“Weird” is, of course, a matter of taste — as one man’s sheep’s penis is another’s Korean hot pot served in a toilet. Regardless, there’s no denying that travelers won’t soon forget eating at a restaurant devoted to a single ingredient (apples) or one that employs tiny monkey waiters. Read on to learn about nine of the world’s most unusual restaurants — happy perusing, and bon appetit!
Kayabukiya Tavern: Utsunomiya, Japan
At first glance, there’s nothing particularly striking about Kayabukiya Tavern, a seemingly run-of-the-jungle Japanese sake house. Food is of the Asian comfort variety — barbecue chicken, fried dumplings and rice dishes, all washed down with a no-frills selection of beer and sake. “What’s so odd about this place?” you wonder — until a fleet-footed monkey server politely hands you a pre-meal hot towel.
In lieu of human servers, who are costly and sometimes prove impossible to train, the owner’s pair of macaque monkeys efficiently work the gig. Dressed in open shirts and short pants, they scamper about, delivering bottles of beer and collecting tips of edamame (steamed soy beans) for their efforts. Animal rights regulations dictate that the simians can only work a total of two hours a day (the monkeys are fighting this rule), so make sure you call ahead to avoid homo sapiens servers.
Cereality: Various Locations, U.S.A.
The Cereality concept is simple — and either outside-the-box brilliance or utter absurdity, depending on how much you enjoy cereal. Customers create a breakfast concoction by choosing from dozens of popular hot and cold brand-name choices, 40 toppings (candy, syrup, nuts, fruit) and various types of milk (soy, lactose-free, whole). Then the pajama-dressed “cereologist” goes to work. In addition to the create-your-own option, there’s a ready-made menu: the “Health Kick” option features Cheerios, Special K, dried cranberries and walnuts, while “PB & B Crunch,” more a dessert than a breakfast, has Reese’s Puffs, Cap’n Crunch, bananas and chocolate syrup.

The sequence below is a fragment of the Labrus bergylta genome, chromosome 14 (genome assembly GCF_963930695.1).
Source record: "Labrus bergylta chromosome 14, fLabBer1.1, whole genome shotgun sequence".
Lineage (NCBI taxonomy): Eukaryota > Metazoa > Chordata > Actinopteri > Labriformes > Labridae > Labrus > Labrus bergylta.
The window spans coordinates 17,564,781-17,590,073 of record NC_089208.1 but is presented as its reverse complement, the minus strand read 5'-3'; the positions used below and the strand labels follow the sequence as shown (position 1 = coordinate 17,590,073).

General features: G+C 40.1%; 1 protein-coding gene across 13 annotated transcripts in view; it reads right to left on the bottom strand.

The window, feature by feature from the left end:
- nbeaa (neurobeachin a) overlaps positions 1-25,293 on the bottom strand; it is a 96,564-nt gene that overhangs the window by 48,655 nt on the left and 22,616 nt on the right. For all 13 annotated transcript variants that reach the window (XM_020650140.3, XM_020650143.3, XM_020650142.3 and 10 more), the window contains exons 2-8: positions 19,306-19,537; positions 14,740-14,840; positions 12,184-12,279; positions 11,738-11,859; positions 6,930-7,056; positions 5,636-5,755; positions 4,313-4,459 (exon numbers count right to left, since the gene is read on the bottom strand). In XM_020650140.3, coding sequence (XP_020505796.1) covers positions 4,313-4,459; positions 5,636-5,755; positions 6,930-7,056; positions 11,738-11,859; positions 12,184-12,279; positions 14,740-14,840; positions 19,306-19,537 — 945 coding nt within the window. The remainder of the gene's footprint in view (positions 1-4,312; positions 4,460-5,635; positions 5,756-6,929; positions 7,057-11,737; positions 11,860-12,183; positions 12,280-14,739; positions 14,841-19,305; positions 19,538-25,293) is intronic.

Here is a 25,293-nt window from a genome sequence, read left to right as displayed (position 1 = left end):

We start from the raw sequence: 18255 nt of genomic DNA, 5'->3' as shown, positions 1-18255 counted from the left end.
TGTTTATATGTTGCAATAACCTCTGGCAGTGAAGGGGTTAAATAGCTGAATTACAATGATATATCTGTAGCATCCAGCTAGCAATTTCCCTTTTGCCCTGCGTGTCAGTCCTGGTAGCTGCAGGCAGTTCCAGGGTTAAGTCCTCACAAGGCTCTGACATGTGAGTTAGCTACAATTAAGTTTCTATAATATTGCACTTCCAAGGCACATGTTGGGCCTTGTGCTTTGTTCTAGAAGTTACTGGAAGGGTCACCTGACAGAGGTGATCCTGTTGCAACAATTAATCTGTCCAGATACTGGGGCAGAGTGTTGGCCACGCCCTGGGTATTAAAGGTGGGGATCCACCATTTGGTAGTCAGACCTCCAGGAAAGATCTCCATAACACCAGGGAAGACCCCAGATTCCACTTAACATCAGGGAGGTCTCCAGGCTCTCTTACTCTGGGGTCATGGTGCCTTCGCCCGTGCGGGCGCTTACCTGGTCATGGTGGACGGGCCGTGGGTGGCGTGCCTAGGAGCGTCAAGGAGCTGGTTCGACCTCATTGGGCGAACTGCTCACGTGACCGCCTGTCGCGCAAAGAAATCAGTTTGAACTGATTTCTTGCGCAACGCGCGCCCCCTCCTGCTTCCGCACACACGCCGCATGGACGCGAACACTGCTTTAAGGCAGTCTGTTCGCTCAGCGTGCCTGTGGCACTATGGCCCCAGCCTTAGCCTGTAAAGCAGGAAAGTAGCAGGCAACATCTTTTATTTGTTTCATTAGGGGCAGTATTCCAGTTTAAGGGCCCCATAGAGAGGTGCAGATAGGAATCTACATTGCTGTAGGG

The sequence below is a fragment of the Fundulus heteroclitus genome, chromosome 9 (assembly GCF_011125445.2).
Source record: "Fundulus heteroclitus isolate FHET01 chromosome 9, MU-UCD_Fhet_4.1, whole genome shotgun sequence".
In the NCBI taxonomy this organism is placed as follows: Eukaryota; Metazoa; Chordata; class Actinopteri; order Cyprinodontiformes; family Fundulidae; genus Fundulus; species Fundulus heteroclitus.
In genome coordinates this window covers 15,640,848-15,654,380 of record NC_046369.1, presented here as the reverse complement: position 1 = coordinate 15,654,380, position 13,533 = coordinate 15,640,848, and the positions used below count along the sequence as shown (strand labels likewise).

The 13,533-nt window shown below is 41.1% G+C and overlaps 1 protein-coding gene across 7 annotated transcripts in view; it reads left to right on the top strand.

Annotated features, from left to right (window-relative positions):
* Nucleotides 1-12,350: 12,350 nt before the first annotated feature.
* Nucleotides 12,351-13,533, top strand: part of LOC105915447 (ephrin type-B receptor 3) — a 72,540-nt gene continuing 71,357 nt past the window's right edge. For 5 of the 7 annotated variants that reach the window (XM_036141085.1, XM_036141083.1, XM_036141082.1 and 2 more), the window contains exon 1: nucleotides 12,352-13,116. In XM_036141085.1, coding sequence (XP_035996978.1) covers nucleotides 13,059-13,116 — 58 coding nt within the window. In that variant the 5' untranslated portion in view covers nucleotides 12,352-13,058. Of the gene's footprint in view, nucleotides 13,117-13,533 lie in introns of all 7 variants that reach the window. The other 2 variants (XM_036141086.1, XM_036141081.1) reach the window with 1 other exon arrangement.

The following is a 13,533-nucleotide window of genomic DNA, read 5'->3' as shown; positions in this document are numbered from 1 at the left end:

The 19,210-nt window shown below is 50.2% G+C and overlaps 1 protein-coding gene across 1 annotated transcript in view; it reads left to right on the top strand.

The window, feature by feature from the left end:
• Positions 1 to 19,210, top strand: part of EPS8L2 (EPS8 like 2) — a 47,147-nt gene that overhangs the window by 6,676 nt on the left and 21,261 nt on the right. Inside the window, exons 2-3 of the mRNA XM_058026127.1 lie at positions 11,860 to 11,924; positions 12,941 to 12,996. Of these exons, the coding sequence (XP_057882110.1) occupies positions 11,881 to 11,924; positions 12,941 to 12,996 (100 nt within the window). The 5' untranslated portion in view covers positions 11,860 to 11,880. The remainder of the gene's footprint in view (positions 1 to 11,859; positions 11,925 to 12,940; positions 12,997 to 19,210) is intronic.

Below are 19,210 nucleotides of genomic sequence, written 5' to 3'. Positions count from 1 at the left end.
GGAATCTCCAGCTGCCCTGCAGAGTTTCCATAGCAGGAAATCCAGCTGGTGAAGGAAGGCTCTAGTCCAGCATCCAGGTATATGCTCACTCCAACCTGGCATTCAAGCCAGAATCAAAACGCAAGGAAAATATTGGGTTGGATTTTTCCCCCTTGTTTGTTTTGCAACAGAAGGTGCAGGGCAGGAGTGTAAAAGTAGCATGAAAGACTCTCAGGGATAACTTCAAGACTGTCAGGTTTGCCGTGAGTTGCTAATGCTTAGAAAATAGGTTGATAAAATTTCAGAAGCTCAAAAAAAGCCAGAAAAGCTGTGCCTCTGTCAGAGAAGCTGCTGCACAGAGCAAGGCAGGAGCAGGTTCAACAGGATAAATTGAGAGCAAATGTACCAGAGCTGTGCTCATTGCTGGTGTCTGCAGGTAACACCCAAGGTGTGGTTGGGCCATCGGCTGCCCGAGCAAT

Although cereal addicts — mostly small children and college students not typically known for rational decision making — initially flocked to the concept, the $3.99-per-bowl price tag wasn’t as much of hit. Price-conscious consumers argued that you can buy an entire box of cereal, the good stuff no less, for $4. A number of the chains have shut down over the past few years, but seven still remain, six of which are now found inside Cold Stone Cremery properties. The seventh is at Dallas/Fort Worth International Airport.
Modern Toilet: Taipei, Taiwan
In a culinary landscape where “toilet” as restaurant theme has become au courant, Taiwan-based Modern Toilet is the biggest name in doo-doo related dining. Blending two of life’s most popular pursuits — using the bathroom and eating — Modern Toilet’s more than a dozen locations serve up curries, hot pots and spaghetti in commode-shaped dishes, drinks in keepsake urinal glasses, and desserts (“bloody poop” is strawberry) that lie like animal droppings atop old-style squat toilets. Restaurant seating is comprised of johns decorated with flowers and seashells, and food is dispensed on tables fashioned out of wash basins. Prices are reasonable, and the places are often packed, so reservations are a must.
Spirite Lounge: Montreal, Canada
Small and nondescript from the outside, Montreal’s Spirite Lounge is a vegetarian restaurant that plays up the waste-not guerilla mentality stereotype of non-meat eaters. The rules are simple and strictly enforced. There’s one menu per night featuring a soup, main course (typically a crepe) and dessert. You select a portion — small, medium, large — and are required to finish everything that’s put in front of you. If you don’t finish your main meal, dessert is out of the question and you’re asked for a $2 donation to account for your squandering ways (you fritterer). Mess up and fail to finish dessert, and that’s it for you — you’re no longer welcome in the Spirite Lounge.
Complementing the hardcore policies is a whimsical decor that’s an ever-changing mishmash of art project inspiration. Various reviews have described gold-plated walls, grandfather clocks, light-covered foliage, zebra print and velvet.
Guo-Li-Zhuang: Beijing, China